If you encounter an officer attempting to arrest you or search your vehicle or person, the steps you take could limit the availability of evidence against you. Knowing your rights in particular situations could keep you out of jail and help you avoid fines and other penalties.
Sometimes an understanding of the law becomes a powerful tool in your favor.
The Right to Remain Silent
The organization Texas NORML says that during a traffic stop an officer cannot compel you to speak about certain information. You can exercise your right to remain silent by clearly stating this intention. This means you do not have to answer questions about where you came from and even where you live. You do not have to answer citizenship questions except in certain jurisdictions such as airports and border crossings.
At this time, you do not have to consent to a search for your person or your vehicle. While this might not necessarily stop a search, it does help you retain certain legal rights in a later court proceeding.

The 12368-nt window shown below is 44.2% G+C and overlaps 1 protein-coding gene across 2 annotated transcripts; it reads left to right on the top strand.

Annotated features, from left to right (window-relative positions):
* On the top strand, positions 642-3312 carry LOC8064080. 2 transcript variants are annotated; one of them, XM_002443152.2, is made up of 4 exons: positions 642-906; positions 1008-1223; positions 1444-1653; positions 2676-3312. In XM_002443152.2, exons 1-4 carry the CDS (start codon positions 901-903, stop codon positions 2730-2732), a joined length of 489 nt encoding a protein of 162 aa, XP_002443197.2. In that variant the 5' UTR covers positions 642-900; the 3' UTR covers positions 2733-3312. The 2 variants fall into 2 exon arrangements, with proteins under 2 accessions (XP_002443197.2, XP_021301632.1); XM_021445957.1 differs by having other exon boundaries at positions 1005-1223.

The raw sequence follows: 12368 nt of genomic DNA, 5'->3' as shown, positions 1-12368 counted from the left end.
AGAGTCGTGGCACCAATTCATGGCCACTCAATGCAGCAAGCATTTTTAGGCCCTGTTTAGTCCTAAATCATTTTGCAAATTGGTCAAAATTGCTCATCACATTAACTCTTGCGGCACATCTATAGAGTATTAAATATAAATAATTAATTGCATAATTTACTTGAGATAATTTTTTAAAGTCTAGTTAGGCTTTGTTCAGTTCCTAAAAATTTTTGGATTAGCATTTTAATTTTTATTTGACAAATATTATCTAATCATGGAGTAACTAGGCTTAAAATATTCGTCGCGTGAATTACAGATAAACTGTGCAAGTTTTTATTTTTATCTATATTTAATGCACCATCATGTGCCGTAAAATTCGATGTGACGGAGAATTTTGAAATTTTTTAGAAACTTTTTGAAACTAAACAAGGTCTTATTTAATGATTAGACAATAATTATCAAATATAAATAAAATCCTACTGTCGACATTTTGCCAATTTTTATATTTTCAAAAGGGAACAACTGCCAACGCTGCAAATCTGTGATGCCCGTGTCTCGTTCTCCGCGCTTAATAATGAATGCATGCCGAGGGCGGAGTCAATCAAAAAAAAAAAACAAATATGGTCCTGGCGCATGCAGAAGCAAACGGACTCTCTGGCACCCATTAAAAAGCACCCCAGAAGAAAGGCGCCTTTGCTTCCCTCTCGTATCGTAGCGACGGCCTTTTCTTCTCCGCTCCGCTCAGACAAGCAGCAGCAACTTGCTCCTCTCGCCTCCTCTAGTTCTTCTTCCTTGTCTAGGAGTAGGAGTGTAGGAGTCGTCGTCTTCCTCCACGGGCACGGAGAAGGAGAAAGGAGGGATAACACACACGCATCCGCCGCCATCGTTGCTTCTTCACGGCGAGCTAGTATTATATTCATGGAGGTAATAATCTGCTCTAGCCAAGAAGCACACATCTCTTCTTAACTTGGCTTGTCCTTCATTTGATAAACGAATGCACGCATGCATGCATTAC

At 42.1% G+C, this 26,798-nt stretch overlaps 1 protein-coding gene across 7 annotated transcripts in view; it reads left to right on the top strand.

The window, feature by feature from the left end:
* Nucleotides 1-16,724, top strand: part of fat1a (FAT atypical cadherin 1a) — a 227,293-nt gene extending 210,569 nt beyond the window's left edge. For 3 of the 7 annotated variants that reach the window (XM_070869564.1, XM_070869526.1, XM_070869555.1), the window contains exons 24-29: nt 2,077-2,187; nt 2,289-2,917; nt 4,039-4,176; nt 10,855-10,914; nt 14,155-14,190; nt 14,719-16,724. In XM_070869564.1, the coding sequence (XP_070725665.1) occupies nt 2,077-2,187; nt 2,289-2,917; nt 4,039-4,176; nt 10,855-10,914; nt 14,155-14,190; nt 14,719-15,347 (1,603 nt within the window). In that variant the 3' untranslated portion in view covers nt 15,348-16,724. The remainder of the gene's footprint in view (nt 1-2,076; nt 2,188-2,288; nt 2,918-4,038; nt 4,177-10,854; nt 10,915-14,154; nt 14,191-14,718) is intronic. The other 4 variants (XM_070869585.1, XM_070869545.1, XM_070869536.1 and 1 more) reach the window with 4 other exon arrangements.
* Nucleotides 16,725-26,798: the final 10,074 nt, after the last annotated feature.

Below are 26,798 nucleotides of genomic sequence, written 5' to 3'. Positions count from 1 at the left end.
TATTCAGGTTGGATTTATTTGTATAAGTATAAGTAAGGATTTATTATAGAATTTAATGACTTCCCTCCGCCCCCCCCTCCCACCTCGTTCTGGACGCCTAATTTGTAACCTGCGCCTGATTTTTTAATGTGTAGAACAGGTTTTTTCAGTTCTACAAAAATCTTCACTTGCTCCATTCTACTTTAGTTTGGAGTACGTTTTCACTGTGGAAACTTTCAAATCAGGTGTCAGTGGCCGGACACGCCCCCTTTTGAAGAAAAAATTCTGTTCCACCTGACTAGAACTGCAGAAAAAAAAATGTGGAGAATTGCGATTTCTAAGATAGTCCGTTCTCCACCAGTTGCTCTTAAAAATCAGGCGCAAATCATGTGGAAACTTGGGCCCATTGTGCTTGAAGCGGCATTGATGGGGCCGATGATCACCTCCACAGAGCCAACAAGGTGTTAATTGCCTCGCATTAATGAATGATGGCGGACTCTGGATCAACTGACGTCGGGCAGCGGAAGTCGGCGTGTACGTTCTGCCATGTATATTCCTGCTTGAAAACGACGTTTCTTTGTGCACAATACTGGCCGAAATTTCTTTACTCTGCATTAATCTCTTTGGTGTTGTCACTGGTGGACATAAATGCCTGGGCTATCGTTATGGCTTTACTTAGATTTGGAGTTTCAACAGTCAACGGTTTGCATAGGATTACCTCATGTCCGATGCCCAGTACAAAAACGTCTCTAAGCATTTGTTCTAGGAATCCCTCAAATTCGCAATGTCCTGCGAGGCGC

The Right to Make a Phone Call
Texas NORML states that in the case of an actual arrest, the officer must at some point allow you to make a phone call. If you call an attorney, this conversation entitles you to privacy. If you call another individual, authorities do have the right to listen to that conversation.
Any time the police suspect you of illegal drug use or possession, you should know your rights. Knowing about protections under the 4th Amendment and prohibitions against illegal search and seizures could lead to better outcomes.